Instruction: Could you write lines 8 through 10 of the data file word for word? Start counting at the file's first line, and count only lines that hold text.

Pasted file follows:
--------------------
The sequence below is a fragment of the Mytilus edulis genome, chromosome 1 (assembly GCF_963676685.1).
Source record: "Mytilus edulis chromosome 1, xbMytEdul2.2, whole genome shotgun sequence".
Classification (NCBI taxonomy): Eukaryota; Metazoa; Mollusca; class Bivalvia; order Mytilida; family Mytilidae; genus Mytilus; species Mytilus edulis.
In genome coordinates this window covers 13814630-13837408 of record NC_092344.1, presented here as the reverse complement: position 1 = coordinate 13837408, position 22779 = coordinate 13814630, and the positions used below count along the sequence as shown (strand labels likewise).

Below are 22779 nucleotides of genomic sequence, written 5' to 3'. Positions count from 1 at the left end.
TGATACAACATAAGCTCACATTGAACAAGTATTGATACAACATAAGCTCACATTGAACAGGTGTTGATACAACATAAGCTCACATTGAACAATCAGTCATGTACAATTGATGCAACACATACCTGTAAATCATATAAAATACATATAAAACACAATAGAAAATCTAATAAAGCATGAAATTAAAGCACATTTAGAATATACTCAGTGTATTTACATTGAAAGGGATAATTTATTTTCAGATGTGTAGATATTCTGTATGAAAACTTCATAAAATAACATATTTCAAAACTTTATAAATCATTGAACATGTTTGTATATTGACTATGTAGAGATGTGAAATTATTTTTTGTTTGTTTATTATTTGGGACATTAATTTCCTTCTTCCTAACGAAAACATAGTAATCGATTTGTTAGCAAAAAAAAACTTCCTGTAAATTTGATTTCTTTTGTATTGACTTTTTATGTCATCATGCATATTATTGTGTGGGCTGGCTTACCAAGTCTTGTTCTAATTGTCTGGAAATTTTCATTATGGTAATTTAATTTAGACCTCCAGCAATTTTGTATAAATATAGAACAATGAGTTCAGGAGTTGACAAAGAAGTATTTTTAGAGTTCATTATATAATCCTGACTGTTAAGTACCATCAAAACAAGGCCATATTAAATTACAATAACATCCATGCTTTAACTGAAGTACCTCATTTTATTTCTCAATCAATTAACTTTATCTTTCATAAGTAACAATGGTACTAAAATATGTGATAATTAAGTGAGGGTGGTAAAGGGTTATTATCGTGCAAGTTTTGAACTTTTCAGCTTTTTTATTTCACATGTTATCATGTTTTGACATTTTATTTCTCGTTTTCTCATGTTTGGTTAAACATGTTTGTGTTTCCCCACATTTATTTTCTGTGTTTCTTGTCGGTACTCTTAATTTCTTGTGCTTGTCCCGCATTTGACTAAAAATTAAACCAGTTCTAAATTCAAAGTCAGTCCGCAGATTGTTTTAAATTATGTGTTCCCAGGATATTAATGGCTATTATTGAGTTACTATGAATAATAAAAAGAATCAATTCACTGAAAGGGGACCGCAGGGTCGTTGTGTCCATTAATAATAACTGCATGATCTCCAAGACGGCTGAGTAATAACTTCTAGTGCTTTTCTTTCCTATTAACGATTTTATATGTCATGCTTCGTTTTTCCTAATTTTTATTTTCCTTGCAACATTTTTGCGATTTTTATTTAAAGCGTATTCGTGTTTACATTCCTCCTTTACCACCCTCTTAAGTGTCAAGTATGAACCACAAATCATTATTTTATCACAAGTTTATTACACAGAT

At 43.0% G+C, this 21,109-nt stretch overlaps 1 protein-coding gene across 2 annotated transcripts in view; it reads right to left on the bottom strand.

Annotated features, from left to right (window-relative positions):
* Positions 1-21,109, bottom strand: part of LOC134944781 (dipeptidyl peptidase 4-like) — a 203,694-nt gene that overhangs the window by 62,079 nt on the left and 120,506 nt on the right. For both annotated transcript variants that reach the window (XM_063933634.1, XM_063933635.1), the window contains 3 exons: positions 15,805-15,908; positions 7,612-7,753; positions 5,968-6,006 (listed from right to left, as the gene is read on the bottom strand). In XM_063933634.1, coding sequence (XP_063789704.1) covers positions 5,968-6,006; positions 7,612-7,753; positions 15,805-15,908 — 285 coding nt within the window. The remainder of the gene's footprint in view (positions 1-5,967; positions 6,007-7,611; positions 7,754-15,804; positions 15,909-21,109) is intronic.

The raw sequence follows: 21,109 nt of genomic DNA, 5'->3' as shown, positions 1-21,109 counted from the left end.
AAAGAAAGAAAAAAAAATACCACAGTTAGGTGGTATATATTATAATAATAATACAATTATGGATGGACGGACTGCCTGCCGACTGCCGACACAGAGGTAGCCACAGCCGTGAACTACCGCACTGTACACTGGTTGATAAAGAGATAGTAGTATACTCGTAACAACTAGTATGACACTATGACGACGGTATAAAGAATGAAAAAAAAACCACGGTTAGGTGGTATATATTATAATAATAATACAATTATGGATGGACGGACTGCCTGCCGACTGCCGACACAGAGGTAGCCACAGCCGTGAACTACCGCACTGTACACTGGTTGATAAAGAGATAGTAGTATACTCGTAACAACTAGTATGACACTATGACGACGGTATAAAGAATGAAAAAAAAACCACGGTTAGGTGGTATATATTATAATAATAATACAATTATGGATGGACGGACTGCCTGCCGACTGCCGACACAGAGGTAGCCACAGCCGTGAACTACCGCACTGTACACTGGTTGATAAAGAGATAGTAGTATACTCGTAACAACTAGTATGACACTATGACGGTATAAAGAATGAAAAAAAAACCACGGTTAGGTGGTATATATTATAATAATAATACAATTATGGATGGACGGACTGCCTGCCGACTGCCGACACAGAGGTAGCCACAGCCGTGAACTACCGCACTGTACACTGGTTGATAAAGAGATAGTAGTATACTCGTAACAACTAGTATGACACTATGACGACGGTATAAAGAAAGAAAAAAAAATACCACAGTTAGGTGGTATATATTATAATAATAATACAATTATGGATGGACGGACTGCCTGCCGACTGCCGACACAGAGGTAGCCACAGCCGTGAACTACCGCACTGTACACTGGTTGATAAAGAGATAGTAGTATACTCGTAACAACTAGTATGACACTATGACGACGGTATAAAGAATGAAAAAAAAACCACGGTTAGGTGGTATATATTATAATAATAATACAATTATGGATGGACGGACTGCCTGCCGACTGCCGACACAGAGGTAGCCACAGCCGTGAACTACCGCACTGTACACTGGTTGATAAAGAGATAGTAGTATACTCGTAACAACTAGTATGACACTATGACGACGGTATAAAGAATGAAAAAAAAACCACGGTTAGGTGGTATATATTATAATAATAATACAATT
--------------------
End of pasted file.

Annotated features, from left to right (window-relative positions):
* Positions 1-21,109, bottom strand: part of LOC134944781 (dipeptidyl peptidase 4-like) — a 203,694-nt gene that overhangs the window by 62,079 nt on the left and 120,506 nt on the right. For both annotated transcript variants that reach the window (XM_063933634.1, XM_063933635.1), the window contains 3 exons: positions 15,805-15,908; positions 7,612-7,753; positions 5,968-6,006 (listed from right to left, as the gene is read on the bottom strand). In XM_063933634.1, coding sequence (XP_063789704.1) covers positions 5,968-6,006; positions 7,612-7,753; positions 15,805-15,908 — 285 coding nt within the window. The remainder of the gene's footprint in view (positions 1-5,967; positions 6,007-7,611; positions 7,754-15,804; positions 15,909-21,109) is intronic.

The raw sequence follows: 21,109 nt of genomic DNA, 5'->3' as shown, positions 1-21,109 counted from the left end.